Why Good Leadership Matters in the Church
My wife, son, and I recently moved. We didn’t just get a new house in the same city, we moved about two hours away from where we had lived for the previous seven years. During those years, we had bought a house, had a child, and become relatively comfortable with our lives. God called us to get out of our comfort zone several months ago, so we packed our three-bedroom house and moved into a two-bedroom apartment.
Our son, having known nothing but house living his entire life, still hasn’t gotten the hang of living in an apartment. Aside from the fact that he’s two and is going to act like it, we had also become accustomed to throwing basketballs and soccer balls around the house. Running, jumping, and the occasional loud singing were common occurrences in the house. Not the apartment. We’ve tried to teach him that he can yell and scream and run outside, but not in the apartment. Not, especially, during those Saturday mornings where he wakes up at 6am. He hasn’t quite grasped the concept. We have to continue our very frequent reminders to, “Use your inside voice.”
My son has experienced something that I think a lot of churches and organizations experience at times. They’ve experienced the freedom and empowering feeling of great leadership and for some reason, maybe a promotion or a move, the great leadership leaves. A move happens. What happens when the great leadership leaves, if there’s not a succession plan in place, is that people begin to see what they’ve been taking for granted. No longer do they have the freedom and confidence to operate as they had before.
The reason? Great leadership isn’t restrictive, it’s freeing. It’s not demoralizing, it’s empowering. Here are a few reasons good leadership matters…
Simply put, good leadership moves people forward. In fact, this may be the most glaring weakness after a leader leaves a church. Without leadership, people tend to settle. Much like sand to the bottom of a bucket of water, without someone to stir the bucket and keep things from getting stagnant, people begin to do just enough to get by. A leader, though, can inspire with vision and direction. They set the church’s eye on the current reality and the future hope of impact. Without good leadership, we see churches that often settle for where they are and that only dwell on past successes.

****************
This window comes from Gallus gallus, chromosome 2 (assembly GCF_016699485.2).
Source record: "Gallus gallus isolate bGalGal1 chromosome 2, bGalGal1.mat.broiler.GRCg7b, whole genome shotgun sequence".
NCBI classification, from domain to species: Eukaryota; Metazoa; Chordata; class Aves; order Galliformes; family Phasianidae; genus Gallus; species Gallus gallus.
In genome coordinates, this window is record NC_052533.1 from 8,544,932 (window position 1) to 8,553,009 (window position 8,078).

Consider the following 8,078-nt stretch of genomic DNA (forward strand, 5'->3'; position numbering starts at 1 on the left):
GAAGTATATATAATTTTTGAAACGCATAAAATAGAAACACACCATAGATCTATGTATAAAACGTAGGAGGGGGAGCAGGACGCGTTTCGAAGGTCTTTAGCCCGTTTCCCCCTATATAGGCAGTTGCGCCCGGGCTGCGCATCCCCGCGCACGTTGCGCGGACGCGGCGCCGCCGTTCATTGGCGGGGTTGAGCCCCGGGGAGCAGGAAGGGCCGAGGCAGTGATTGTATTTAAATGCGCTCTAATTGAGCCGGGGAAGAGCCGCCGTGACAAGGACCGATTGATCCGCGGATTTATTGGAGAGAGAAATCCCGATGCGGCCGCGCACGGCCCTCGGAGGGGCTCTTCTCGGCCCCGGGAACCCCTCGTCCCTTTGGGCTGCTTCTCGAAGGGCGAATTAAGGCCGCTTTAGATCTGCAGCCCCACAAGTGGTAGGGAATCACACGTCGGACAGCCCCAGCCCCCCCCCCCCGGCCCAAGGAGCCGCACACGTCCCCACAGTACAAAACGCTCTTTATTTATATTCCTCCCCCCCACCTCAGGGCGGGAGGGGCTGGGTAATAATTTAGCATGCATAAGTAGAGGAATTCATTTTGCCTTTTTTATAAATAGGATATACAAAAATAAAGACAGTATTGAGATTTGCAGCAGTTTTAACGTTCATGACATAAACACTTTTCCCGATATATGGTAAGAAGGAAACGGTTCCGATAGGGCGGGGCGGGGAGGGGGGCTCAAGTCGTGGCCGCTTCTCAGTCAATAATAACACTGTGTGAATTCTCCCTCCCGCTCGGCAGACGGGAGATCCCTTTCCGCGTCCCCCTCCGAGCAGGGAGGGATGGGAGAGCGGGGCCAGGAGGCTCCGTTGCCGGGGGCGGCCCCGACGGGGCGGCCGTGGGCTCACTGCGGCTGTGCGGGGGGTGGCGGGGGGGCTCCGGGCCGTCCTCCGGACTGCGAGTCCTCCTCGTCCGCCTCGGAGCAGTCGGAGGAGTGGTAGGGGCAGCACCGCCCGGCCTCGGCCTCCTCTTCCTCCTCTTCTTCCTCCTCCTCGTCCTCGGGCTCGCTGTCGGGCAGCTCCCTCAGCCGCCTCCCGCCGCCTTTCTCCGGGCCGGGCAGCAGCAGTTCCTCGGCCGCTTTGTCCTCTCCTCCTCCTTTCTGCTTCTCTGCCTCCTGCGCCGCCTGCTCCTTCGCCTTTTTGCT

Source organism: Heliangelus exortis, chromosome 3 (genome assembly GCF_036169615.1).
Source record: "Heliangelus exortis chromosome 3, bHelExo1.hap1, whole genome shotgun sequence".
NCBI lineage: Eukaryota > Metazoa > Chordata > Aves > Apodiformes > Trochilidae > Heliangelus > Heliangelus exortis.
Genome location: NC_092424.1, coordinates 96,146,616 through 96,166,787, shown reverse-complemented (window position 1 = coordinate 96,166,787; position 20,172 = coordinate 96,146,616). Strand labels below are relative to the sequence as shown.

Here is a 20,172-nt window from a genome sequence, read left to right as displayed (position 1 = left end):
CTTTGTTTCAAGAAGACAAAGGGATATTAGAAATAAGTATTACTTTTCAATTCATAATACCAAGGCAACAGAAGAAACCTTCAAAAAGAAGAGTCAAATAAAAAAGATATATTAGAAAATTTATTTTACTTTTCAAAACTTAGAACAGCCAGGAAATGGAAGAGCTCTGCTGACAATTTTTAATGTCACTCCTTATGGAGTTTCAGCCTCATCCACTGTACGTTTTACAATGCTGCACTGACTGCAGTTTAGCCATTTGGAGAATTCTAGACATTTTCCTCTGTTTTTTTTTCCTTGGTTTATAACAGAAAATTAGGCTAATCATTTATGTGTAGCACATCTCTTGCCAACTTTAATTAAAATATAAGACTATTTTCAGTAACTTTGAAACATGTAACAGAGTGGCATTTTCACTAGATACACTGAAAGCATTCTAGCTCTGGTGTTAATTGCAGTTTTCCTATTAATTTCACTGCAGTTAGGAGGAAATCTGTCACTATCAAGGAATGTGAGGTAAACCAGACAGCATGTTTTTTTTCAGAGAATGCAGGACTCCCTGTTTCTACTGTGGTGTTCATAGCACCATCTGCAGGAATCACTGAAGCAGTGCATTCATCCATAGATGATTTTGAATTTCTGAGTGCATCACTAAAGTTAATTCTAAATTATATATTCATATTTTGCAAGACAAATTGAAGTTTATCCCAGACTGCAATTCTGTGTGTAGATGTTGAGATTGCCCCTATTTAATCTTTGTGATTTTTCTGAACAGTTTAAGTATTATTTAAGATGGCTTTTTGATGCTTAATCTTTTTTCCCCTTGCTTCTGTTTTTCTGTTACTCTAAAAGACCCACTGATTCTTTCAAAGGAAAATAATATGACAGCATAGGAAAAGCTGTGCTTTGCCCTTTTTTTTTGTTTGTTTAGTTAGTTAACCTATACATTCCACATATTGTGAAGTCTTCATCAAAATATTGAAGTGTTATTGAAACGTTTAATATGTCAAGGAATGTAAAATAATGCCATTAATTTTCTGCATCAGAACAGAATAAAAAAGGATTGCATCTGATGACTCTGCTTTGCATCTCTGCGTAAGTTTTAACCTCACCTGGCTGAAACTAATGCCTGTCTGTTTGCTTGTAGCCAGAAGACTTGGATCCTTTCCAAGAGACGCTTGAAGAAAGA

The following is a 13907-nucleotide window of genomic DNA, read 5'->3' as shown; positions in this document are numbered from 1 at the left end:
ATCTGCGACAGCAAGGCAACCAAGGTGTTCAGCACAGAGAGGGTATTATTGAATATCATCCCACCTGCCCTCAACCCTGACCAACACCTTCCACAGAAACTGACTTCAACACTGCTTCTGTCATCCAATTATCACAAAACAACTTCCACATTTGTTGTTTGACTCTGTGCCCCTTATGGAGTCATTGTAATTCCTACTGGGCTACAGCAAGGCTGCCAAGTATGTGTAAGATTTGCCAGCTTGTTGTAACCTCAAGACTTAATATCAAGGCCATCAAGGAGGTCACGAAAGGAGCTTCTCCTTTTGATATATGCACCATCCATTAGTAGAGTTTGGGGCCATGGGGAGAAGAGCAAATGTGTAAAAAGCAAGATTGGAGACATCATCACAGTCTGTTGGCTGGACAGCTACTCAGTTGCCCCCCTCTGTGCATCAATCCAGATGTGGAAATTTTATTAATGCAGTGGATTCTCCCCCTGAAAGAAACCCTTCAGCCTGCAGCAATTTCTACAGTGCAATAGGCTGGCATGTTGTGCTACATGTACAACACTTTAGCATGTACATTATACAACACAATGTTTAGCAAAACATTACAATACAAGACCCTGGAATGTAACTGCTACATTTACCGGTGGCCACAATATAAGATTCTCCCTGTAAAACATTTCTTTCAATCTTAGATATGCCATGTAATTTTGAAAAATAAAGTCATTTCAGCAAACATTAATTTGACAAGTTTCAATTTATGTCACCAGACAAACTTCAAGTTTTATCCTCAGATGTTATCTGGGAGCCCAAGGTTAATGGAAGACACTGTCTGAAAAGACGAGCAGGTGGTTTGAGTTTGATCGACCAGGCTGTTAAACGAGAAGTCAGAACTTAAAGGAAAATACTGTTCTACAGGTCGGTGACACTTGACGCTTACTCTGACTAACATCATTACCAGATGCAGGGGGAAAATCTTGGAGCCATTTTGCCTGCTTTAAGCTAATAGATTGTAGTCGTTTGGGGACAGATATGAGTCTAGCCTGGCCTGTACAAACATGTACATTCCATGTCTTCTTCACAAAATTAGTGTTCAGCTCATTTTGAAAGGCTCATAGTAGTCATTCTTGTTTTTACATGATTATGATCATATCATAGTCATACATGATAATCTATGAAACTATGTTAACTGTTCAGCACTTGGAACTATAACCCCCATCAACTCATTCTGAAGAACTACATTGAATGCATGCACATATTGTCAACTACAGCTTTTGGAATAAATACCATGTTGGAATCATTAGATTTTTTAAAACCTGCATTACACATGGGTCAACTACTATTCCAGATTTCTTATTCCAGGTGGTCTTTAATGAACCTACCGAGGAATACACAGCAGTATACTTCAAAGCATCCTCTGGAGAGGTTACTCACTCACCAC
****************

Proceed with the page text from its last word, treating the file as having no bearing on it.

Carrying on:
Leadership Promotes Growth
Leadership causes those it touches to push themselves and the church. I’ve been on and around a lot of church staffs. One of the things that separates those staffs is the leadership and how well they push people to stretch themselves both spiritually and professionally. The good leaders make an effort to train and continually encourage their staffs to do more and move with culture. The bad ones rarely give time or resources for growth in the staff’s departments. As leaders, we have to encourage those we lead to grow. We have to equip them and place them in areas where they’ll grow and develop and take new ground.
Good leadership helps align everyone in the organization. They become centralized around a single vision and a single process of accomplishing that vision. No longer is there debate about what’s best or what the point of the organization is when good leadership is at the helm. Leadership helps people to see the vision as a whole, rather than each piece being individual and reserved just for them. Leadership keeps the big picture in the forefront and can often deter egos from winning out over vision.
Leadership Provides Example
Possibly the greatest leadership attribute of Jesus was His ability and willingness to lead by example. He said to serve, and he washed the disciples’ feet. He told His disciples to fast and cast out demons, yet He did it first. He told us to lose our lives for His sake, but He willingly gave up His first. Good leadership provides an example to the church staff, volunteers, and attenders. It sacrifices. It works hard. It serves.
One of Jesus’ most popular parables is the parable of the talents. In the parable, Jesus encourages us all to invest what we have. To give what we’ve been given. To capitalize on what we have. That’s essentially the importance of a leader in the church. The leader helps people capitalize and be good stewards of the gifts and resources and mission the church has been given. A good leader is a good investor both in others and for others. Good leadership matters.